Dad finally returned. I immediately told him that Mother was in the bathroom floor. He called her doctor, and he came to our home soon thereafter. I vividly recall him coming through our front door, with me stating to him without any reservation "my mother is dying." He recommended that Dad immediately transport Mother to Hillcrest Hospital. Dad carried Mother out to the car and made sure that my brother and I were in the backseat of the car. No seatbelts then. So, we just sat quietly as Dad drove fast, but Dad was known for driving fast anyways. I was so frightened. Frightened for the entire ride to the hospital.
Upon arrival to the emergency room, Dad contacted our Pastor and asked if my brother and I could stay with them. The answer was yes, and there we stayed for days upon days. Or at least it seemed that way to a little girl. The consolation was that I passionately loved going to church, and that we did; after all, I was staying with our Pastor. Dad was Assembly of God. Mother was Southern Baptist. We attended a Baptist church one Sunday, and the next Sunday the Assembly of God church; I preferred the Assembly of God. The music was what Dad loved, and I loved it too. Even to this day I love Southern gospel music.
Details during this time are vivid. Fear was real. Sleepless night endless. Prayer ongoing. And Mother never returned home. I now know the very thing I "feared the most had come upon me," just like Job. Yet I was a child. Only 7 years old. My brother 3. No. No. No. But yes, even after Mother was transported via emergency ambulance to Parkland Hospital Dallas, Texas, major surgery could not save her. She passed away with all family present from Oklahoma on Friday, August 13, 1965.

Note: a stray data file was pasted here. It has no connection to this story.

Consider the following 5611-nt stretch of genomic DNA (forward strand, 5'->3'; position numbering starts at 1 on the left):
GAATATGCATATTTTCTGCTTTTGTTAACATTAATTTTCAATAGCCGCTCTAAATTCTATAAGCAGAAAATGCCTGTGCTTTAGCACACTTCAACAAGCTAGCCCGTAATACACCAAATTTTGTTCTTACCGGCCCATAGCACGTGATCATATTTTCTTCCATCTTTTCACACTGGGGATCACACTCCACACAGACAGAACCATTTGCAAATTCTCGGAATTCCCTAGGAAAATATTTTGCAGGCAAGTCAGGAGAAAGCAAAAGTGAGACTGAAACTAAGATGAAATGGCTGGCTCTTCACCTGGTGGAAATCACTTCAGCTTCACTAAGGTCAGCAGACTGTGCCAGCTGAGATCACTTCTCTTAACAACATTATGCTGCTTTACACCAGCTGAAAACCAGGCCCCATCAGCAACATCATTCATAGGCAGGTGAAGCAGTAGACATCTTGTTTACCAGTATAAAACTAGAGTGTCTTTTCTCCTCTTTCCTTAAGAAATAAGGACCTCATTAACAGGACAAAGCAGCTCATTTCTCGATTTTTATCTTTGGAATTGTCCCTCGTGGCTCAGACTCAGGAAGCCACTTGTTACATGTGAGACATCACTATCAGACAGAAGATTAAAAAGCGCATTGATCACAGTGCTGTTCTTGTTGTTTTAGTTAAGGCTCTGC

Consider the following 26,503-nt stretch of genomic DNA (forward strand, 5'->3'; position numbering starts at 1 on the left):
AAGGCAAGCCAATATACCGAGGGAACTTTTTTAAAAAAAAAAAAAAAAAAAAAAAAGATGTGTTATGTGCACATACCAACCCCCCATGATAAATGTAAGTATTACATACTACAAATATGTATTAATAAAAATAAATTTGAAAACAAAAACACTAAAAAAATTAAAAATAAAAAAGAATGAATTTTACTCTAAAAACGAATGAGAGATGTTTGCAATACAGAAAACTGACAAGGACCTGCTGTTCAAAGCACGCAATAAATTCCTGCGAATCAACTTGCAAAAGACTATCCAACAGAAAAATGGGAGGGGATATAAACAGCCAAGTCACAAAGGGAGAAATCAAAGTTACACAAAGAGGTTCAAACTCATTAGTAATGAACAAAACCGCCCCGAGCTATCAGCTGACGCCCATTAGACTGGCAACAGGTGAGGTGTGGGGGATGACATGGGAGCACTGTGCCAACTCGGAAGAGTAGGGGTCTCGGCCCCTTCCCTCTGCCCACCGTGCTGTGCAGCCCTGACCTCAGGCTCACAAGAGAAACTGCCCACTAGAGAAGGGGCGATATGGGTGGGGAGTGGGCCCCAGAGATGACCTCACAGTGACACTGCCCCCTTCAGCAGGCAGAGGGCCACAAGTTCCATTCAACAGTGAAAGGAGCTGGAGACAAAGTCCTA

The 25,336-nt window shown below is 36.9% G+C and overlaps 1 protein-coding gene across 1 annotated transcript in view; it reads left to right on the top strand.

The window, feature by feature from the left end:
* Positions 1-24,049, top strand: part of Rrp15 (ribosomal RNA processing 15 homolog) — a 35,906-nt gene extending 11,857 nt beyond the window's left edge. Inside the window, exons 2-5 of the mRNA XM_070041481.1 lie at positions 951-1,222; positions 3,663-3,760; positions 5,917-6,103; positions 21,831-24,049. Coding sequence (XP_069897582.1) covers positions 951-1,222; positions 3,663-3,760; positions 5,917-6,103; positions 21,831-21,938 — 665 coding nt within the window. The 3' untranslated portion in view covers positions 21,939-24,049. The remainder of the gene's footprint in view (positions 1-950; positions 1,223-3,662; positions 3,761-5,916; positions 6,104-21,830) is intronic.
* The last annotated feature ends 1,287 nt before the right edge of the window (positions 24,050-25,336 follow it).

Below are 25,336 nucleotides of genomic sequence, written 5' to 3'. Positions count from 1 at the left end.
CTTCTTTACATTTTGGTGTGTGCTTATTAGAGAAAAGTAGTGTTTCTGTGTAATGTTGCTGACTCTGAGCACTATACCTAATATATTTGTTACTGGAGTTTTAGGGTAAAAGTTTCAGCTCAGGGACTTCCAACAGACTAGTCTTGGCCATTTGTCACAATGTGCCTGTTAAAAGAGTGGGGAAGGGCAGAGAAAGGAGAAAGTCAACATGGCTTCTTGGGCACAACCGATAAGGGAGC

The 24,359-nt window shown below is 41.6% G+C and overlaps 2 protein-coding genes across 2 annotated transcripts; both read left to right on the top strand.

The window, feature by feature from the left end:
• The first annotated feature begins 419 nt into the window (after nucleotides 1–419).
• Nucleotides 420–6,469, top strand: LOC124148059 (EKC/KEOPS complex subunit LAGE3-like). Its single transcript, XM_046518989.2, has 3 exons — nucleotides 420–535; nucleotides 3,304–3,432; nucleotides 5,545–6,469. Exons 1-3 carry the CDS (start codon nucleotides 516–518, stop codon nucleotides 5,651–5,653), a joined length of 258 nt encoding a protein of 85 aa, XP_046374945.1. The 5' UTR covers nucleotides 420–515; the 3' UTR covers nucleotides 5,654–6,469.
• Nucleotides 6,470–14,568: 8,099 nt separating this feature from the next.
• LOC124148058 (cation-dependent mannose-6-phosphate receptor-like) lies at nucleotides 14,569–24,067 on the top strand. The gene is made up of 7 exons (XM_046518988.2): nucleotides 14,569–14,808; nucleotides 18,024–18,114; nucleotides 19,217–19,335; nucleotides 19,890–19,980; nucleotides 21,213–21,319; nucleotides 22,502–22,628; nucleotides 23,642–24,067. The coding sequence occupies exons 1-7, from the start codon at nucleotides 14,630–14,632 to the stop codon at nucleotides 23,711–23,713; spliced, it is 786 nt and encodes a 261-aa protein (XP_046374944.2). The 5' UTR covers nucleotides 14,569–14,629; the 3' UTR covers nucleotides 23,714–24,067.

I'll stop for now and share more later. I'll just reflect on the blessings of having such wonderful parents. My Mother was only thirty-three, but what a wonderful legacy she left me and my dear baby brother. A legacy filled with memories that I still cherish to this very day. She sewed my clothes. Cooked wonderful meals. Made the old fashion popcorn and watched television with me; even soap-operas. Read to me. Went to all my 'meet-the-teacher' visits. Both Mother & Daddy wanted me to have the best education available. They even agreed to purchasing a gorgeous piano during the two weeks she was so sick. It was delivered before she collapsed, so she saw it. That piano is now my youngest granddaughters fifty-seven years later. Did I grieve? Did I suffer from such profound loss at the age of 7?
What was life moving forward from August the 13th, 1965? Let's share that together very soon. In the meantime, do you have a similar journey? Please share if you do. Yes, I'm closing out these memories with lots of questions. Life just does that to the human mind. Life creates questions, doesn't it? What I will say and must say is this. Without my Lord Jesus Christ and His grace, I would not be where I am today, actually writing this blog and reaching out to make a difference...from grief to healing to hope through active mourning, or to put it another way, mourning in action. I will share why soon. God bless!